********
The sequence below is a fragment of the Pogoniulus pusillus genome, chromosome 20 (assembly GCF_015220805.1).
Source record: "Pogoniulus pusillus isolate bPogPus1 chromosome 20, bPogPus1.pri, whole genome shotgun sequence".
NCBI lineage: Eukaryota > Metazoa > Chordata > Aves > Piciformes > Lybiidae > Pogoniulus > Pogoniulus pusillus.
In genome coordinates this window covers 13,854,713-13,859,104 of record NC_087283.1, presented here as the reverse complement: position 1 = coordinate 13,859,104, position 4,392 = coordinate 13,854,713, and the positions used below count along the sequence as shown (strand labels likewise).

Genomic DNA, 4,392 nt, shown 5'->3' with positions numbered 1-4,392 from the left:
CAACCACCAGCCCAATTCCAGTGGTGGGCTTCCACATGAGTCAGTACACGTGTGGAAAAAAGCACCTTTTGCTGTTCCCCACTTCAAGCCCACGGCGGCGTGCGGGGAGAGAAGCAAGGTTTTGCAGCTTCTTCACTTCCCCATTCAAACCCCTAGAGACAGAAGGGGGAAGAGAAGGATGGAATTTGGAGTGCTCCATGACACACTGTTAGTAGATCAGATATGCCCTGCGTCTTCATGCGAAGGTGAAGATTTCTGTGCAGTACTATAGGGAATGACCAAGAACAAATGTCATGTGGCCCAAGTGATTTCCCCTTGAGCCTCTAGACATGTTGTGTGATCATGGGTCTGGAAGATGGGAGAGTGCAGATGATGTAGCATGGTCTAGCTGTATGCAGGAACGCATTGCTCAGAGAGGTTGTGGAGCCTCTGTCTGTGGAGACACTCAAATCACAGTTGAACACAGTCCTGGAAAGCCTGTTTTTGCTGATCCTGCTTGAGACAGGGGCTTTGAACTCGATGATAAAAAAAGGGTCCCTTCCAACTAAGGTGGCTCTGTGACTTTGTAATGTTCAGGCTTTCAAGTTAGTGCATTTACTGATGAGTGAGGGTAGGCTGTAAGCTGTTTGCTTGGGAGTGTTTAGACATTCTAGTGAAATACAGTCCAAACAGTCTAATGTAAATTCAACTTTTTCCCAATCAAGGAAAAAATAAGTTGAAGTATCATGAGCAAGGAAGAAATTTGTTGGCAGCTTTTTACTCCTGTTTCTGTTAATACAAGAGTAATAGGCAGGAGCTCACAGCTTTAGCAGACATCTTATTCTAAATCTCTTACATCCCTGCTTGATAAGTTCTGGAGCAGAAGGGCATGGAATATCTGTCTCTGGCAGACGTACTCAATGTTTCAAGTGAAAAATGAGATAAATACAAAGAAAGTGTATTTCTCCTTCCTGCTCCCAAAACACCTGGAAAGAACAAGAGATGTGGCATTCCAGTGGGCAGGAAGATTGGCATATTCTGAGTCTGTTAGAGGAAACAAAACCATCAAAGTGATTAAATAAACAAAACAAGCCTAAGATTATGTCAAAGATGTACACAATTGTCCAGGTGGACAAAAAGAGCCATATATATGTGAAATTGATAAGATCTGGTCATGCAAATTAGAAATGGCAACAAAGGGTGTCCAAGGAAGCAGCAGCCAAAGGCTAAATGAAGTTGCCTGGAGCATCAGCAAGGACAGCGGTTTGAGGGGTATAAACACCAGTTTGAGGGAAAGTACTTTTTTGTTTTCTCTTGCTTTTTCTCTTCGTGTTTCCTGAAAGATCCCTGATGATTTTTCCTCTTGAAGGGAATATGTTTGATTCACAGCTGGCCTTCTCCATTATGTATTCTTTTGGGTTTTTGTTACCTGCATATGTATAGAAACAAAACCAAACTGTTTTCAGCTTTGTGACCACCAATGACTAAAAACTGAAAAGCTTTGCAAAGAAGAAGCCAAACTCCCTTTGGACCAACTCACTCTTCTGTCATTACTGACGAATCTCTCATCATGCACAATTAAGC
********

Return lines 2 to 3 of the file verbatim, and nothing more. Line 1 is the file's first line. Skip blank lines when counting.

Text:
Source record: "Pogoniulus pusillus isolate bPogPus1 chromosome 20, bPogPus1.pri, whole genome shotgun sequence".
NCBI lineage: Eukaryota > Metazoa > Chordata > Aves > Piciformes > Lybiidae > Pogoniulus > Pogoniulus pusillus.